Last night our nanny texted me to say she had a family medical urgency and could she come in late today? So I spent the morning doing housework and playing with the kids, instead of going to my Albanian lesson. It was nice, by and large. We played “monkey catch” which entails Illyria standing on the bed and throwing a beanie baby spider monkey at me while I do slap-stick leaps and jumps in a mad effort to never, ever catch it and she laughs hysterically. Oz enjoyed it too. We had oatmeal and peanut butter toast for breakfast, potato-noodle-bean soup (leftovers edition) for lunch, and I moderated disputes over a beanie baby cat toy. I checked in periodically on the Healing Salons but have yet to add my two cents.

When Dhurata arrived around lunchtime, I went out to do the shopping but then also bought myself a sandwich and Vogue and sat at a cafe to read and eat while sipping a chocolate drink that is exactly like hot chocolate pudding. It’s a sunny day but cold. As soon as the kids went down for naps I slipped back indoors to sit in the back bedroom and surf the web. I might watch part of a movie on DVD while knitting socks. Later tonight Gimli and I are going out for an early dinner. It feels… luxurious.

And that’s all the birthday party I want or need.


March 9, 2012

Ok, so it turns out I do have something to say, although it doesn’t directly address this week’s… kerfuffle?

Baby Smiling in the Back Seat asks: Why do you blog?

Because message boards didn’t do it for me. When I first began to realize that we weren’t going to conceive quickly, when I ran out of excuses for why we hadn’t already, when I started charting and temping and realized I had a short luteal phase but didn’t know if something more might be amiss, I started looking online for information and an outlet for my worry-mongering.

Infertility was – and is – hard for me to talk about in real life with those closest to me, because I am profoundly embarrassed about sex (thanks to my evangelical upbringing, even tacitly acknowledging that I have sex with my husband feels like acknowledging that I have a closet drinking problem, or that I steal packs of gum from small children). (Um – for the record, I only do one of those three things.) An anonymous blog seemed to be the perfect place to let it all hang out, as it were, to discuss details like timed intercourse with women who were all going through the same kinds of things and were not ashamed to talk about it.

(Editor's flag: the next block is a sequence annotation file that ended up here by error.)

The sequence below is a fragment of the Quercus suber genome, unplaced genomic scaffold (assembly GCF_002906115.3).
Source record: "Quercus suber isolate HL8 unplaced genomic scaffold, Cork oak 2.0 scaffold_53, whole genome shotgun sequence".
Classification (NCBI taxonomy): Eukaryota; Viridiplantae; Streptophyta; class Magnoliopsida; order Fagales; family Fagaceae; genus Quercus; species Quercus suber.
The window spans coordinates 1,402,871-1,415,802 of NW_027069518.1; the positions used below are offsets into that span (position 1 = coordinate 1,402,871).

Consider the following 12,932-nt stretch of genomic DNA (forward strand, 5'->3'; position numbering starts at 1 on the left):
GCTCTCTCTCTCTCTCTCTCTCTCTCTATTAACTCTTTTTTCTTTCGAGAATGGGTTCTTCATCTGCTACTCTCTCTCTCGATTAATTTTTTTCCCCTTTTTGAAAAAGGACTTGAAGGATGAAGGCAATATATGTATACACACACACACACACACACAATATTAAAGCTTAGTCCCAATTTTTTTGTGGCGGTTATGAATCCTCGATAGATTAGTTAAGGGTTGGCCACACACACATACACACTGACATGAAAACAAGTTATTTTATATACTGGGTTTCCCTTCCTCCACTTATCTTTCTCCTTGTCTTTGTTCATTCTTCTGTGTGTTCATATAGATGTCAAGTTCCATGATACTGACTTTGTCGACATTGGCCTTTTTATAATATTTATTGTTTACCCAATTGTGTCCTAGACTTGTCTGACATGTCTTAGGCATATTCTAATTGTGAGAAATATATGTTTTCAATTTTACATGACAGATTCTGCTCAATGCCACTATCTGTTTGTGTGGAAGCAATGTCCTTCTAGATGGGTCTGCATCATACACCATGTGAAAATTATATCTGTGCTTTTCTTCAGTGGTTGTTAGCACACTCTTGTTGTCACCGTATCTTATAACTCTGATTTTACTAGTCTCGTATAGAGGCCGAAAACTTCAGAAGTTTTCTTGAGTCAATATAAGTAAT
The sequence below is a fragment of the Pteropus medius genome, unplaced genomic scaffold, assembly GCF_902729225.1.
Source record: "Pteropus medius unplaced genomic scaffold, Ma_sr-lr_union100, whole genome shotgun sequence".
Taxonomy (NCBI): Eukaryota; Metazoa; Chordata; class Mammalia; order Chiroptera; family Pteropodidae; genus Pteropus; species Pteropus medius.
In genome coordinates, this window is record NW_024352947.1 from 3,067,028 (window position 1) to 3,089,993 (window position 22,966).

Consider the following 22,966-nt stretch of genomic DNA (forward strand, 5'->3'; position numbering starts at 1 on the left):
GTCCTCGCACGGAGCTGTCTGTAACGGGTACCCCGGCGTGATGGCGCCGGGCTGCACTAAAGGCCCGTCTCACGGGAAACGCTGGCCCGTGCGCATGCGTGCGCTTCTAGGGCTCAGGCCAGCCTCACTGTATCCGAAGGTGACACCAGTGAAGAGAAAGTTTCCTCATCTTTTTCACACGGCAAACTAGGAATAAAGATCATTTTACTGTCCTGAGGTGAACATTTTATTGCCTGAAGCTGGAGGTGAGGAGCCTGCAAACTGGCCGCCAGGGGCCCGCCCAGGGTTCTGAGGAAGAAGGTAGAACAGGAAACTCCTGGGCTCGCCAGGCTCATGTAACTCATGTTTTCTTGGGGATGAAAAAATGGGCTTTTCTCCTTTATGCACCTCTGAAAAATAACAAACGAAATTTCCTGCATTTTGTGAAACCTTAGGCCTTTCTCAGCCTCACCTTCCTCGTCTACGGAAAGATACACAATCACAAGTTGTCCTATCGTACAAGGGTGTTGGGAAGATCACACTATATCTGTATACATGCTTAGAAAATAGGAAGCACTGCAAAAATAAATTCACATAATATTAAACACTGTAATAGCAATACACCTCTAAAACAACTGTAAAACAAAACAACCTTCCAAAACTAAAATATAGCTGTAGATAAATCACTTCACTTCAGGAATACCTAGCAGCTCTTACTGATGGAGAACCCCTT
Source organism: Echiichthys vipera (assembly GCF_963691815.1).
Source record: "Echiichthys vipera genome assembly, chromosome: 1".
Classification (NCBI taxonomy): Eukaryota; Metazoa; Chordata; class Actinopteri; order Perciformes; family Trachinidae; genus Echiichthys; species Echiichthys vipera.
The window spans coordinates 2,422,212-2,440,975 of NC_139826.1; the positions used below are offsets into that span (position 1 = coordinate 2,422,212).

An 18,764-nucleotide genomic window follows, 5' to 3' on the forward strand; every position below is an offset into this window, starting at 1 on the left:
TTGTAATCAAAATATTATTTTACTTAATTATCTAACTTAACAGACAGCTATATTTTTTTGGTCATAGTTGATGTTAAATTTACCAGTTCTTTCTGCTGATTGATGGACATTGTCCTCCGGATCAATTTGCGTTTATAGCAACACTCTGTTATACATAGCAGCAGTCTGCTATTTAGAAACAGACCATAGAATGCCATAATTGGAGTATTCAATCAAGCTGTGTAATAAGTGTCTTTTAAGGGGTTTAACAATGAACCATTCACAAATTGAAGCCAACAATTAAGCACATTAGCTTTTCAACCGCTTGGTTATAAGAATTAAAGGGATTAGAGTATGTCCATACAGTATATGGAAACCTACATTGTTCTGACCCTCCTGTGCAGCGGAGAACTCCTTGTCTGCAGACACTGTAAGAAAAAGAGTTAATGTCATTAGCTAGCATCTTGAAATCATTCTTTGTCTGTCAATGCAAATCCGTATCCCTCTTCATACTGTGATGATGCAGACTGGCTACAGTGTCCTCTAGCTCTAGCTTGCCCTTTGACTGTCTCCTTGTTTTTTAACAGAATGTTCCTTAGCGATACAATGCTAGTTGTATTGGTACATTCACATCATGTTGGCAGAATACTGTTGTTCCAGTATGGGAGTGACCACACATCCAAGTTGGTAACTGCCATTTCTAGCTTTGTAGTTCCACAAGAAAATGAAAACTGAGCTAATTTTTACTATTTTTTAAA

But message boards were too busy, too full of noisy chatter, and in a way too anonymous. The first infertility blog I found was Thin Pink Line, then My Dear Watson. I liked the blog format for getting a sense of the person and her journey. I think of blogs as little houses. The wallpaper, the fonts, the colors and mastheads and buttons on the sidebar all tell you something about the inhabitant. Sometimes I dislike getting updates through Reader because then I don’t see the visual space that a blogger inhabits, and I miss that sense of the person[a] that you get through the actual web page. I felt through blogs like I was able to make friends.

I stumbled on Stirrup Queens through a Google search, and found a treasure trove of centralized information on all aspects of infertility and loss – something encyclopedic in the making, but not impersonal like an ALI-wiki might be – but also a personal blog that aimed to bring together people – not just information. Through Stirrup Queens I found my blogging community. I especially used the then-monthly Virtual Lushary to “meet” bloggers through the little snippets of what’s-going-on-now that people posted in the comments. I soon built up a blogroll of blogs I visited regularly to read and comment on. And a few people started to comment on mine, too.

I’ve always been the kind of person who is most satisfied with a few close friends rather than knowing tons and tons of people. I don’t mind being a face in the crowd, as long as at some point during the week I can sit down for lunch with someone I really care about, who really knows me, and we can have an interesting conversation. I don’t jump up and join events like ICLW or initiatives like PAIL simply because I’ve already got enough bloggy stuff on my plate. I honestly don’t think I could handle reading more blogs than I do, or responding to very many more comments than I get (thoughtfully and mindfully) in the time that I have. I do have a dissertation to write, after all, and I’m like way behind schedule on that already.